The functional relevance of task-state functional connectivity

Michael W. Cole, Takuya Ito, Carrisa Cocuzza, Ruben Sanchez-Romero

Research output: Contribution to journalArticlepeer-review

2 Scopus citations

Abstract

Resting-state functional connectivity has provided substantial insight into intrinsic brain network organization, yet the functional importance of task-related change from that intrinsic network organization remains unclear. Indeed, such task-related changes are known to be small, suggesting they may have only minimal functional relevance. Alternatively, despite their small amplitude, these task-related changes may be essential for the ability of the human brain to adaptively alter its functionality via rapid changes in inter-regional relationships. We used activity flow mapping - an approach for building empirically derived network models - to quantify the functional importance of task-state functional connectivity (above and beyond resting- state functional connectivity) in shaping cognitive task activations in the (female and male) human brain. We found that task-state functional connectivity could be used to better predict independent fMRI activations across all 24 task conditions and all 360 cortical regions tested. Further, we found that prediction accuracy was strongly driven by individual-specific functional connectivity patterns, while functional connectivity patterns from other tasks (task-general functional connectivity) still improved predictions beyond resting-state functional connectivity. Additionally, since activity flow models simulate how taskevoked activations (which underlie behavior) are generated, these results may provide mechanistic insight into why prior studies found correlations between task-state functional connectivity and individual differences in behavior. These findings suggest that task-related changes to functional connections play an important role in dynamically reshaping brain network organization, shifting the flow of neural activity during task performance.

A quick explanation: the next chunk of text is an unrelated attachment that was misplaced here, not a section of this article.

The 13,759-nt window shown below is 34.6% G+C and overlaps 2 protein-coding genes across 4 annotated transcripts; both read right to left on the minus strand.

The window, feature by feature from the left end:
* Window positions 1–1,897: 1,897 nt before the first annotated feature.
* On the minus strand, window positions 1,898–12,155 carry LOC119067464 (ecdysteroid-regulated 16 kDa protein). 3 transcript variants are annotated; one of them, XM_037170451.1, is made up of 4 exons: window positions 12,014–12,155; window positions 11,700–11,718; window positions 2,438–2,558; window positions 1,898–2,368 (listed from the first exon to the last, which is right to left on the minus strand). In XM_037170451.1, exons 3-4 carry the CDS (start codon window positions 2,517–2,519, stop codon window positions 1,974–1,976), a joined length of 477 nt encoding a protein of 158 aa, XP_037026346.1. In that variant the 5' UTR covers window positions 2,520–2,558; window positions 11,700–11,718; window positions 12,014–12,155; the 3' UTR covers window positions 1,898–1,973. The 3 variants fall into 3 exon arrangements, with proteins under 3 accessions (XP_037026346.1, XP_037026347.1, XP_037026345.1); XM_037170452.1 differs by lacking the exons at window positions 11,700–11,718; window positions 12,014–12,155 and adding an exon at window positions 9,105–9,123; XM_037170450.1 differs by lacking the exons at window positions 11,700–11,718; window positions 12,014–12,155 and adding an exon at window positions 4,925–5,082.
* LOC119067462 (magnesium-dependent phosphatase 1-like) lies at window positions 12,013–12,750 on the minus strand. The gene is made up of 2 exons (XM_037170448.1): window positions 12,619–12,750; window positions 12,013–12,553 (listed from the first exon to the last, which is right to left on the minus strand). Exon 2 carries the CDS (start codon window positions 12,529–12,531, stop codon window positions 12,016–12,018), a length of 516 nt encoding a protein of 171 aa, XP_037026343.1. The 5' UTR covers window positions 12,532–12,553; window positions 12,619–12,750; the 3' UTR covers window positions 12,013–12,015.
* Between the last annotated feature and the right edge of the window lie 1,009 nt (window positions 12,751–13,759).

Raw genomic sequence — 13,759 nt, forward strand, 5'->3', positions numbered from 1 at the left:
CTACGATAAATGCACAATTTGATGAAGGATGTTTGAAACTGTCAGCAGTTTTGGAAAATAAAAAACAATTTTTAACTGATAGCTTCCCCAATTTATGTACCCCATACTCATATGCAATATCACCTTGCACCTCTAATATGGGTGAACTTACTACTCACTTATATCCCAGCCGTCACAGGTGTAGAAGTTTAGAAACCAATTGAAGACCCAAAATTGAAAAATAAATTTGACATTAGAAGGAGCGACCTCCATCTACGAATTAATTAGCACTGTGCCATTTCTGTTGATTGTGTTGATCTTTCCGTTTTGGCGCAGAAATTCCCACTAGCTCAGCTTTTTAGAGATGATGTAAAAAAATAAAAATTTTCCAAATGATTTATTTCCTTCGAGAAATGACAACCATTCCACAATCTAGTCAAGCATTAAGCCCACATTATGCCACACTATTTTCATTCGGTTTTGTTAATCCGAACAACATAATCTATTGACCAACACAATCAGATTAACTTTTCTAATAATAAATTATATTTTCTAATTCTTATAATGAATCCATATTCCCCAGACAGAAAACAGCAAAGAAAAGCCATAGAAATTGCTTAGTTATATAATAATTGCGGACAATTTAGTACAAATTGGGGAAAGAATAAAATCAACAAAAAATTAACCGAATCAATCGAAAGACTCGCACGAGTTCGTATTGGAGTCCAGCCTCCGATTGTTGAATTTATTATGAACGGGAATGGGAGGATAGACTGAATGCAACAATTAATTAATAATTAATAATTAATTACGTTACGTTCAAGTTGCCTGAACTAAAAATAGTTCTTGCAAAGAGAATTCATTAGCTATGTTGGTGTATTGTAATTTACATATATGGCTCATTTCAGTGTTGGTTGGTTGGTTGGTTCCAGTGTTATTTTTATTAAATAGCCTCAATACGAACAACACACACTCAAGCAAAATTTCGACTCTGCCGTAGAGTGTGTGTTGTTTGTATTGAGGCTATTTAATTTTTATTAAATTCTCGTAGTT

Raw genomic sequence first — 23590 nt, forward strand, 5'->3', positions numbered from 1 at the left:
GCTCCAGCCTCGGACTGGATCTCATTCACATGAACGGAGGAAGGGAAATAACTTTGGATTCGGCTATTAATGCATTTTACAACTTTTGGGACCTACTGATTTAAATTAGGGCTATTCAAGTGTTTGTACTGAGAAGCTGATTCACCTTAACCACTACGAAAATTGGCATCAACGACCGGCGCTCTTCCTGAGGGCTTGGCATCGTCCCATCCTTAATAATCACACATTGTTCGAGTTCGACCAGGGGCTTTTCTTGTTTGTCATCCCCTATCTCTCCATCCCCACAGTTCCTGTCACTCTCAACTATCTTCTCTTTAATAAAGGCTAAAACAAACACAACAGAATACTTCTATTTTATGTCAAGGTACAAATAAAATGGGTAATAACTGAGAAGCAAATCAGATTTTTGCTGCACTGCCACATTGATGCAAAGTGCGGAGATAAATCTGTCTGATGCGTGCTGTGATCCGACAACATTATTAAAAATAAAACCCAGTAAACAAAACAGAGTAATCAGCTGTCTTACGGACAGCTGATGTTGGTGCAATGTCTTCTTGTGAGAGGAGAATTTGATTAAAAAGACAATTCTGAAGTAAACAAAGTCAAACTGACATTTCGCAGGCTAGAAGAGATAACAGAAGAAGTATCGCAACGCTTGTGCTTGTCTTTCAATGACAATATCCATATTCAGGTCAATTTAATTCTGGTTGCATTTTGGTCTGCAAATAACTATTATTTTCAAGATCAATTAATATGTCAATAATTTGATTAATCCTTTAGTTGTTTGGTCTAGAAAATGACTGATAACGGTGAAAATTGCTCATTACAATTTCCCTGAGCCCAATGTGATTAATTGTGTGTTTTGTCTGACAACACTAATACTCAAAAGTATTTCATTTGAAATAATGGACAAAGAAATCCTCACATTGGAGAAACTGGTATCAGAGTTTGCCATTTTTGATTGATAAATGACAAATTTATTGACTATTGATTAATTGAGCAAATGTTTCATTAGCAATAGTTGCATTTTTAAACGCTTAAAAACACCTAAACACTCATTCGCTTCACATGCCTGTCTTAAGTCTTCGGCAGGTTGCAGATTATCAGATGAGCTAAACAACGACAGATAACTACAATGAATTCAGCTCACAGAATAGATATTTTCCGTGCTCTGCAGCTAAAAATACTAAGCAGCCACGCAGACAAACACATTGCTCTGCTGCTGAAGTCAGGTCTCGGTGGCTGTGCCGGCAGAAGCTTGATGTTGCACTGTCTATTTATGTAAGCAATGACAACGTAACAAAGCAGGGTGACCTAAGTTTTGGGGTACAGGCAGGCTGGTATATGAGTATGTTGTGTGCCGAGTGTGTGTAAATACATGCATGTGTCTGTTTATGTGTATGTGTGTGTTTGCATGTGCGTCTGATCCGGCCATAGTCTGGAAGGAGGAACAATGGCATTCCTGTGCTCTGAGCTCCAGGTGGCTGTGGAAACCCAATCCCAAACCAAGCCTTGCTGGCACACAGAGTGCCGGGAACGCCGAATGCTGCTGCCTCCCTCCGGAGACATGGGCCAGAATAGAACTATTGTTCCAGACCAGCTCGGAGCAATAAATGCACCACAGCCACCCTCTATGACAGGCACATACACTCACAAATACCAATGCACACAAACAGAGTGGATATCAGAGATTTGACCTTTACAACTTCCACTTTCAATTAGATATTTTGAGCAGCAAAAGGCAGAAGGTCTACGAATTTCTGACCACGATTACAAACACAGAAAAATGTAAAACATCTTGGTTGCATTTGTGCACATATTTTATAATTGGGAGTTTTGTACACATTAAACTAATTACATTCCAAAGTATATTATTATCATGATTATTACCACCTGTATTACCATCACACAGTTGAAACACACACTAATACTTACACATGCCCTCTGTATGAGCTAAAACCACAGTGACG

Original languageEnglish (US)
Pages (from-to)2684-2702
Number of pages19
JournalJournal of Neuroscience
Volume41
Issue number12
DOIs
StatePublished - Mar 24 2021

All Science Journal Classification (ASJC) codes

  • Neuroscience(all)

Keywords

  • Computational model
  • Human connectome project
  • Machine learning
  • Network coding models
  • Network neuroscience
  • Task connectivity

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